Two million Australians are believed to have pre-diabetes. If left untreated, it may develop into type 2 diabetes in 5 to 10 years.

Pre-diabetes is a condition that occurs when your blood glucose level is higher than normal, but not high enough to be diagnosed as diabetes.

It is caused by insulin resistance – when the body’s insulin is not working effectively.

Pre-diabetes increases the incidence of cardiovascular disease, which can lead to heart attack and stroke. 

Risk factors for pre-diabetes

Risk factors for pre-diabetes are similar to those for type 2 diabetes and include:

  • Being overweight – especially those who have excess weight around the waistline (that is more than 94cm for men and more than 80cm for women).
  • Being physically inactive.
  • Having high blood pressure.
  • Having high blood lipids (high triglycerides and/or high total cholesterol) or low good cholesterol (HDL-C).
  • Having a family history or type 2 diabetes and/or heart disease.

Other people at risk include:

  • Women with Polycystic Ovarian Syndrome.
  • Women who have had diabetes in pregnancy (gestational diabetes) or given birth to a big baby (more than 4.5kg).
  • Those from Aboriginal and Torres Strait Islander background.
  • Those from certain ethnic backgrounds such as the Pacific Islands, Asia and the Indian sub-continent.

How can I lower my risk?

Here's the good news

  • There are established type 2 diabetes prevention studies from different parts of the world including USA, Finland, China, India and Japan
  • These studies demonstrated that lifestyle changes including healthy diet, physical activity, and maintaining a healthy body weight can help to prevent or delay the development of type 2 diabetes.

It is possible with small steps to reverse pre-diabetes – and these measures can help you live a longer and healthier life.

  • There are a number of factors that influence the development of pre-diabetes including family history, your body and/or your lifestyle. it is evident that the most influential are lifestyle factors.
  • The good news is that up to 58% of type 2 diabetes can be prevented or delayed through making healthy lifestyle changes.
  • If you are at high risk, the best thing to do is contact your doctor to see if additional testing is needed.
  • You cannot do anything about your age or your genetics, however you can take action to reduce your risk score by lowering your modifiable risk factors such as eating habits, sedentary lifestyle, smoking, being overweight, abdominal obesity. 
  • Browse Diabetes SA website for more information on how to make small lifestyle changes to help lower your risk.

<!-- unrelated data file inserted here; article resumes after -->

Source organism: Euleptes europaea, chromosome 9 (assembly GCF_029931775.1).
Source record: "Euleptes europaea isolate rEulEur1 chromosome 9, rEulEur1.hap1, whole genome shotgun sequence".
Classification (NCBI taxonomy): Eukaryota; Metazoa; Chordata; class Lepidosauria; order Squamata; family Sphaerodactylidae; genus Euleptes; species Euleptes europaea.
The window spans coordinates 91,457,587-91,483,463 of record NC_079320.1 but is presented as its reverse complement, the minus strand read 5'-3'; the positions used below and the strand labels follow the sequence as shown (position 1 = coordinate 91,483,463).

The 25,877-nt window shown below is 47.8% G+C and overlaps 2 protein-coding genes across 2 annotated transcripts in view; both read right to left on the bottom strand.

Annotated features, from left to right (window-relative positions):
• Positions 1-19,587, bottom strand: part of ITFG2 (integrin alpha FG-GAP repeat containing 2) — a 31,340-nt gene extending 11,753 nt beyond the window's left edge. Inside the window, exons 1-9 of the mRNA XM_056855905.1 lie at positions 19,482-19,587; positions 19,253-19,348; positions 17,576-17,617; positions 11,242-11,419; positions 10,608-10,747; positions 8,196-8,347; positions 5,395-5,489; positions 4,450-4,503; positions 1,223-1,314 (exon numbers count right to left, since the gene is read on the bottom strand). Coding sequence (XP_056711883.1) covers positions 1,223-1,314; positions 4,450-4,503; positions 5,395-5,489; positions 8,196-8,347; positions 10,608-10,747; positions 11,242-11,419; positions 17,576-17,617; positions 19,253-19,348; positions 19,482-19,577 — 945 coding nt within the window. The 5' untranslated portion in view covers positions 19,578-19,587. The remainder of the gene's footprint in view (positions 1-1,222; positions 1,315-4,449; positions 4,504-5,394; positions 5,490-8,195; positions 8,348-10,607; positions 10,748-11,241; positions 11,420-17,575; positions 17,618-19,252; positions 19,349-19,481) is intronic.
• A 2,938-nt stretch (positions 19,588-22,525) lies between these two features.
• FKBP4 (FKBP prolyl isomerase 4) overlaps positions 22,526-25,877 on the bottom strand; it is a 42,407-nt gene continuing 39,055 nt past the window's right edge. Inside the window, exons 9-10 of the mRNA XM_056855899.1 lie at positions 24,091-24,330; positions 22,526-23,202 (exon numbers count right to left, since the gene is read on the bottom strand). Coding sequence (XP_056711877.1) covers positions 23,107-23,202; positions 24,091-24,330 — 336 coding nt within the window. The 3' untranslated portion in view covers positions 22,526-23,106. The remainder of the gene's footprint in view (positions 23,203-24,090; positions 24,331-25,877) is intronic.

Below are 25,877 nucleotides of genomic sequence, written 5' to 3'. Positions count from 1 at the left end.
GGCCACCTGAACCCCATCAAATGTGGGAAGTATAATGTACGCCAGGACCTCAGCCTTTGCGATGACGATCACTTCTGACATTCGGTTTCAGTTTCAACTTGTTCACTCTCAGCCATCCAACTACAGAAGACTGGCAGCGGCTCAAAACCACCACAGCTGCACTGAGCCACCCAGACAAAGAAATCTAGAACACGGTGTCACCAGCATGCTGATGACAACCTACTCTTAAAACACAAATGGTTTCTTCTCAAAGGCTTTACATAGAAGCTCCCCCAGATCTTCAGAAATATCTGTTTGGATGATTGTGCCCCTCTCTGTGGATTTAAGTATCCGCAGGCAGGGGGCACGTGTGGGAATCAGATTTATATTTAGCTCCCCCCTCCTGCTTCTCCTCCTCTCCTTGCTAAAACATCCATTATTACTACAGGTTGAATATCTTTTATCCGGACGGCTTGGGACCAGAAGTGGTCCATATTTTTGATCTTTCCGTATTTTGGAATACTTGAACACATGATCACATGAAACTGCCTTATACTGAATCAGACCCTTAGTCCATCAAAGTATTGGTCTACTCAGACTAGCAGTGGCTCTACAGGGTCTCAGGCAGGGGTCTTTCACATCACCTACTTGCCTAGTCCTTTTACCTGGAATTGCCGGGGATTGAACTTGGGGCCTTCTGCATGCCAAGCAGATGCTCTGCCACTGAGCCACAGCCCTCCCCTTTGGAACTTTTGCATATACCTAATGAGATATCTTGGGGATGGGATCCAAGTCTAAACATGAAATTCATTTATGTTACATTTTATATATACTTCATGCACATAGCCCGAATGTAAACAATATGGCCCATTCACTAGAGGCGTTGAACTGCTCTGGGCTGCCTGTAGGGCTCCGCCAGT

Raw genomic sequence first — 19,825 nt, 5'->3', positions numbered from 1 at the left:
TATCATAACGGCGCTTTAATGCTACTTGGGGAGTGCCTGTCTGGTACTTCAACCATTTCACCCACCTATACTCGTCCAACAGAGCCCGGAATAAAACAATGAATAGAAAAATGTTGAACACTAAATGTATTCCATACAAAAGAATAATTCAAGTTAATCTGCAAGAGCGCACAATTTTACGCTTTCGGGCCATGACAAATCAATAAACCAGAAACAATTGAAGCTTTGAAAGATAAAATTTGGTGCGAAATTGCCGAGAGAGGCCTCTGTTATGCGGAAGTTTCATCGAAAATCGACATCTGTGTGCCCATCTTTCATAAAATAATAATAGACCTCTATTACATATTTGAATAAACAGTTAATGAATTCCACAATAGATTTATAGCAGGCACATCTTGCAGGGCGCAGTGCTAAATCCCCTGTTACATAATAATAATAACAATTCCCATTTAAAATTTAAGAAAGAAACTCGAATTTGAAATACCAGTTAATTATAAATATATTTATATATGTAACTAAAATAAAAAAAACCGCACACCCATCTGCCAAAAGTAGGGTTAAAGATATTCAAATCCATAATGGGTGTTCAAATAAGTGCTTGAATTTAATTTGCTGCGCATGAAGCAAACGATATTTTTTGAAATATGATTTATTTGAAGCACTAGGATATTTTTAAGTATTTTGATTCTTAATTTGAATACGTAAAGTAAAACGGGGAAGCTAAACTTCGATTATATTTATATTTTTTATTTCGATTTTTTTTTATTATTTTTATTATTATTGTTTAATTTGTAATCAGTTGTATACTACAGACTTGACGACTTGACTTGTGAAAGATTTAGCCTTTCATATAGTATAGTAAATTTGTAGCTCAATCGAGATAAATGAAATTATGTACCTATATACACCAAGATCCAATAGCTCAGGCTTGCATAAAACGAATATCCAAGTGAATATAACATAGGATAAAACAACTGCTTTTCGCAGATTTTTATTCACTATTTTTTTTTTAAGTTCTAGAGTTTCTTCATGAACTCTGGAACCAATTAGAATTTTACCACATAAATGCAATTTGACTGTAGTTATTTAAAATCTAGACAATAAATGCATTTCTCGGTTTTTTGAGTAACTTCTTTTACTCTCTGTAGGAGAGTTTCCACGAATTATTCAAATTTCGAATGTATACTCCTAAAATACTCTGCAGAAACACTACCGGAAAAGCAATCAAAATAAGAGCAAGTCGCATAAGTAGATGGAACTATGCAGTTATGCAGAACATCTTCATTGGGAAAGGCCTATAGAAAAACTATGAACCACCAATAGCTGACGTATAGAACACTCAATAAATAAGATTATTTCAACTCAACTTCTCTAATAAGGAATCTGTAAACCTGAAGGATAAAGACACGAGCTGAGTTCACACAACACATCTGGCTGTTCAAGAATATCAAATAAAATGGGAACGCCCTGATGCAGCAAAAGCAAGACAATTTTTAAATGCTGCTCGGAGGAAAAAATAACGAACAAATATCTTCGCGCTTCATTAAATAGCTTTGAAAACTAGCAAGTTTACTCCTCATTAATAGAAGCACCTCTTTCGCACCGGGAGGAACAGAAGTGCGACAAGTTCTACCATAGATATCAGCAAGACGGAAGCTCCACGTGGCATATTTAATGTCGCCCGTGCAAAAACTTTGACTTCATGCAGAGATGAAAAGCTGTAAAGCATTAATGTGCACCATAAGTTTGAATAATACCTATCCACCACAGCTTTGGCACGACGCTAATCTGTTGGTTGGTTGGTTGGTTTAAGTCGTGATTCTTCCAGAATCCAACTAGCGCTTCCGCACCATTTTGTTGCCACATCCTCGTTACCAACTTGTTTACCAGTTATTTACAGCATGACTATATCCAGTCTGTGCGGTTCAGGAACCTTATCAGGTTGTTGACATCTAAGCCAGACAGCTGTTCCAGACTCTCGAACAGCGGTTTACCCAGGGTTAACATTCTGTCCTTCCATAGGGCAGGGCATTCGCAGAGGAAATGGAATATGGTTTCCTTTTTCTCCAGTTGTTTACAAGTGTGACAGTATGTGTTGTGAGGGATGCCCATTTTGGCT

Community programs for reversing pre-diabetes and preventing type 2 diabetes

If you are at high risk of type 2 diabetes, there are some programs that you might benefit from for improving your lifestyle.

  • Get Healthy SA offers participants free and confidential telephone-based advice to make lifestyle changes regarding healthy eating, physical activity, achieving and maintaining a healthy weight and reducing risks for adults at high risk of type 2 diabetes.

Just diagnosed with pre-diabetes?

Here's how we can help.

Diabetes SA has developed our Good Health Guide to get you started towards living a healthier life and reversing your pre-diabetes status and risk. 

The Guide provides plenty of tips to get you started to:

  • Move more
  • Eat well
  • Manage stress
  • Improve sleep
  • Reduce alcohol
  • Quit smoking

Download: Good Health Guide

Diabetes SA is always at hand too and you can call our support line on 1300 198 204 or contact us for other great resources to support you live a healthy life.

Talk to one of our health professionals by calling 1300 198 204.

Arrange a face-to-face consultation by calling 1300 198 204.

Become a member of Diabetes SA.

Explore our resources and helpful links for more information.

Join our AUS2PREVENT research trial!

Our AUS2PREVENT research trial is a 12-month lifestyle change program based on internal evidence and best-practice advice.

The trial will launch in July 2021 and we aim to demonstrate that the program is feasible, acceptable and effective for delaying or preventing type 2 diabetes in Australian adults who are at high risk of developing the condition in the next 5 years.

How does it work? As part of a group in your community or online, you will work with a trained lifestyle coach to learn the skills you need to make lasting and meaningful lifestyle changes that will reduce your risk for type 2 diabetes. You will learn to eat healthily, add physical activity to your life, manage stress, stay motivated, and solve programs that can get in the way of healthy changes.

Helpful links

Information resources

Online courses